Living With a Perfectionist

March 14, 2017

 

Are you or do you live with a perfectionist? I think there can be a little perfectionism in all of us but what I am seeing is more and more perfectionism in children. There is a difference in taking pride in what they do and wanting to achieve their best and not wanting to take risks with their learning.

 

Today, society is rife with perfectionism down to images being photo shopped to the extreme. Everyone looks perfect in magazines, on television, in movies and of course social media has a lot to answer to. As hard as we try and filter what our children see and hear, their perceptions are distorted as to what is acceptable. Ironically, this can impact their learning and inability to take risks. Because they see the end product, for example, in its perfect form, they haven’t seen the mistakes and work that has gone into making that image perfect. It is the same as their educational journey.

 

Asking students to “have a go” can sometimes be harder than it sounds. I find as a teacher and parent praising children for actually having a go and putting something on paper rather than praising the end result on the paper! Children can be afraid to have a go if it is outside their comfort zone or they know they aren’t good at it. Identifying those children who tend to be perfectionists can be easy. They will delay starting work and look at what their peers are doing, become easily frustrated and give up, become quite anxious and can be overly cautious. A task that should take 20 minutes may take over an hour or more. What we need to make children understand is that making mistakes is part of learning and that no one is perfect. Again, through modelling a positive attitude towards making mistakes is the best means of children learning it is OK to make mistakes.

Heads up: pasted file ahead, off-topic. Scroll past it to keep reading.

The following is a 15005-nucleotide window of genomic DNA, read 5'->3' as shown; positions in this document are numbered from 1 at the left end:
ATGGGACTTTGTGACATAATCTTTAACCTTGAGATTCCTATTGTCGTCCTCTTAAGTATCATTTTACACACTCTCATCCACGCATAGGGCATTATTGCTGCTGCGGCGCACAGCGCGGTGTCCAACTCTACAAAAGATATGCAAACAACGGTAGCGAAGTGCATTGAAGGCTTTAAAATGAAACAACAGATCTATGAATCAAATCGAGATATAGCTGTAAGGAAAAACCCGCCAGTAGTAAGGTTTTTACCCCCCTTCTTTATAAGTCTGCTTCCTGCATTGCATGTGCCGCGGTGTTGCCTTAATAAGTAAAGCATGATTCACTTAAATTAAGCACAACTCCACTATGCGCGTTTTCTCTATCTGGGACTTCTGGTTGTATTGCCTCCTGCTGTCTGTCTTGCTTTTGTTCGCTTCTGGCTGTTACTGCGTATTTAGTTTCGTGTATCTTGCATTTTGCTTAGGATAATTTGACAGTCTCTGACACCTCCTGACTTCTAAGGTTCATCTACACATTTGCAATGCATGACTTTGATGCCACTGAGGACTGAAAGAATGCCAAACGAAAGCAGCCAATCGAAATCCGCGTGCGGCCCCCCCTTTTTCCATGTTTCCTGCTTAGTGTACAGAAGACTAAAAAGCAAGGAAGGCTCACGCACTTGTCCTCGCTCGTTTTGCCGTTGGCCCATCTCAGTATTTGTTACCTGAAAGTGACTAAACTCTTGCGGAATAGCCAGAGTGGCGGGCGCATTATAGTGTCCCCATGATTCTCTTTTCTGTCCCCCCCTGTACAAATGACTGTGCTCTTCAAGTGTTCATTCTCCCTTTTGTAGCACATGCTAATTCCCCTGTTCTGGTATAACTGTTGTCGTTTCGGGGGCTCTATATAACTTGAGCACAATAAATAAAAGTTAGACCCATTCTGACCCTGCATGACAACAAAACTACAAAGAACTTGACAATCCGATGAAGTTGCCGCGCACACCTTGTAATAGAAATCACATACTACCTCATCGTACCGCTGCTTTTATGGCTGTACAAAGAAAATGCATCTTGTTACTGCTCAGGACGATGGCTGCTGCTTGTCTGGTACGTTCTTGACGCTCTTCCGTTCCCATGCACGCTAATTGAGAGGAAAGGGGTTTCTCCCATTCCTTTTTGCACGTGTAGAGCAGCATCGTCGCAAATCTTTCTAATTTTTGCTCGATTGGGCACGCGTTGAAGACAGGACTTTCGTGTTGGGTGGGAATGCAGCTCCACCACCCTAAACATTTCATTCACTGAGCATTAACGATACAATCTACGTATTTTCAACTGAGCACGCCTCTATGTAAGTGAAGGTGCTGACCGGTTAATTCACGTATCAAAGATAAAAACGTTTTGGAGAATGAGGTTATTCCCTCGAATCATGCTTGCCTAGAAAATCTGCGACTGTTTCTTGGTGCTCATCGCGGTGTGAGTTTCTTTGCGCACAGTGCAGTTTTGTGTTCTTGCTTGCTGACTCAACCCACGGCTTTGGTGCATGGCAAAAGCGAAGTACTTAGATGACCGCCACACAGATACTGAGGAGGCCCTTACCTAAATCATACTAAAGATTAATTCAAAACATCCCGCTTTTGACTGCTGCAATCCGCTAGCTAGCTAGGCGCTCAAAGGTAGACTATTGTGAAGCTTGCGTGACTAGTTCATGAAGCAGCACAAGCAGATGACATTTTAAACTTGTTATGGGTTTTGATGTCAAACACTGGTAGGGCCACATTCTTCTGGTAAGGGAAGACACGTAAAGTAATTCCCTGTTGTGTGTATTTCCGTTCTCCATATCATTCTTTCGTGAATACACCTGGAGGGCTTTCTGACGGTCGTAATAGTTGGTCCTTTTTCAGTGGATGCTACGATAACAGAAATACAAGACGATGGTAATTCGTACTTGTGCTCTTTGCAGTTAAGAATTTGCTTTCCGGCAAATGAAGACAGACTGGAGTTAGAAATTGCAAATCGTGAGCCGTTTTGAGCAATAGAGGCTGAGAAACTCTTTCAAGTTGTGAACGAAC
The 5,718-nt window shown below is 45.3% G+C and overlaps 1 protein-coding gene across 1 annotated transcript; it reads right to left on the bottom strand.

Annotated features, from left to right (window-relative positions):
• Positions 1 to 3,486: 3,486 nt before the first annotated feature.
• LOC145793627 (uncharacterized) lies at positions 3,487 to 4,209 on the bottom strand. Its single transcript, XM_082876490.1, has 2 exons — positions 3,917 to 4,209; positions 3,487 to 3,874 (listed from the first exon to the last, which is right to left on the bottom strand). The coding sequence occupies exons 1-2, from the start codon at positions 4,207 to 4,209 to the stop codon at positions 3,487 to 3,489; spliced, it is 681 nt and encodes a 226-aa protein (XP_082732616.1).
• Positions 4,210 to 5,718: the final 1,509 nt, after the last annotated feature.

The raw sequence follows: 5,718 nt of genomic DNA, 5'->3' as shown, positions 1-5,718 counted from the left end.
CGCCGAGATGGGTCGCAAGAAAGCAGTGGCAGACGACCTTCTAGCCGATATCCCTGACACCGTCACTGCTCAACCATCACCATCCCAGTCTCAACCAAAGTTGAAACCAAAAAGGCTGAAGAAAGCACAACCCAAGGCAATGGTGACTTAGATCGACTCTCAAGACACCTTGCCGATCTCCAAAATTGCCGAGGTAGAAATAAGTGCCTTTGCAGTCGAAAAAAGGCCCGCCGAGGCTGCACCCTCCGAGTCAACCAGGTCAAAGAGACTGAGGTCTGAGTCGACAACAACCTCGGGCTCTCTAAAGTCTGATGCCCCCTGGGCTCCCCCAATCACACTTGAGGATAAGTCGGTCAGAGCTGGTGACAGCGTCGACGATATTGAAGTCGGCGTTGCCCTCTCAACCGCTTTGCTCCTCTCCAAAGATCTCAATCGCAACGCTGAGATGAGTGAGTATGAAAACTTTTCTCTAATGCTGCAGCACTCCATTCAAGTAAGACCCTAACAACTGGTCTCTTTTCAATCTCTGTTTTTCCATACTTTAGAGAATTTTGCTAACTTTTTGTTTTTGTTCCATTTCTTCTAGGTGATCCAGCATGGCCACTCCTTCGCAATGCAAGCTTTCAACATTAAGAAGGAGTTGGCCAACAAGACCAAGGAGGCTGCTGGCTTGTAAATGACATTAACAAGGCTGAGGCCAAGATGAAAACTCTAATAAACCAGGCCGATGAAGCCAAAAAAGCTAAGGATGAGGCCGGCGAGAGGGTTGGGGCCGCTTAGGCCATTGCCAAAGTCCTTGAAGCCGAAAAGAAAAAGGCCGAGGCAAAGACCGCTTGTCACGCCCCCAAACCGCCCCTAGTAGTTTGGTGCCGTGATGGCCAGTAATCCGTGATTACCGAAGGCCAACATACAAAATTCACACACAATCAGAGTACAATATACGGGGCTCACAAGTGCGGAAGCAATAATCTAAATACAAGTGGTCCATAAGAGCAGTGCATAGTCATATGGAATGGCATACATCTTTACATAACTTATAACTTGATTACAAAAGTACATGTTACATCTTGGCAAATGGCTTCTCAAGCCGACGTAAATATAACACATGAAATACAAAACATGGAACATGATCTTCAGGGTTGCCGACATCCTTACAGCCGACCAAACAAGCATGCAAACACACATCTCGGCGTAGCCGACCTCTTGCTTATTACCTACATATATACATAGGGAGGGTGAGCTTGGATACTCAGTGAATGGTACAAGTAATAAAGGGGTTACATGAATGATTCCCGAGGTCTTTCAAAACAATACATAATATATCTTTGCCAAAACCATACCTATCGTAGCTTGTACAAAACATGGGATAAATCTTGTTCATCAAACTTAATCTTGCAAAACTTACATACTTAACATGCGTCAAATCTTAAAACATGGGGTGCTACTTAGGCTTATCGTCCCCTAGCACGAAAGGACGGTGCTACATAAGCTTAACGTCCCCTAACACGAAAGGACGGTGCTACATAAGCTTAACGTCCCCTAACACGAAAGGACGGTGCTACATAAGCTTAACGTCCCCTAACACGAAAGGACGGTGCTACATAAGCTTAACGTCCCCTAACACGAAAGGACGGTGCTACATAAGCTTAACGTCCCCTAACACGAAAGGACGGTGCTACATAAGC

In the classroom, I will check spelling words in a dictionary so students can see that I have made a mistake (deliberately) and how I handle that. Hopefully they see it isn’t the end of the world and I am not curled up on the floor in the foetal position crying! Never a good look! Writing time is a great example of teaching students who are perfectionists that writing is a process. Start with ideas, brainstorm, writing a draft and completing a final copy. Some students thrive and write so fast it can be difficult to read but they aren’t concerned. A perfectionist may write five lines with the most perfect handwriting, margins ruled and an over sharpened pencil!

 

If your child is a perfectionist you can assist them by talking to them about what they have achieved and their attempts. Discuss that just because things aren’t perfect doesn’t mean you are a failure or if you disappoint someone you are not a bad person. If they see you make a mistake, positive comments such as, “We all make mistakes” or “At least I tried my best” are ways of reinforcing mistakes are OK

 

to make.

 

Albert Einstein sums this up beautifully. “Anyone who has never made a mistake has never tried anything new.”

 

 Oh so true!

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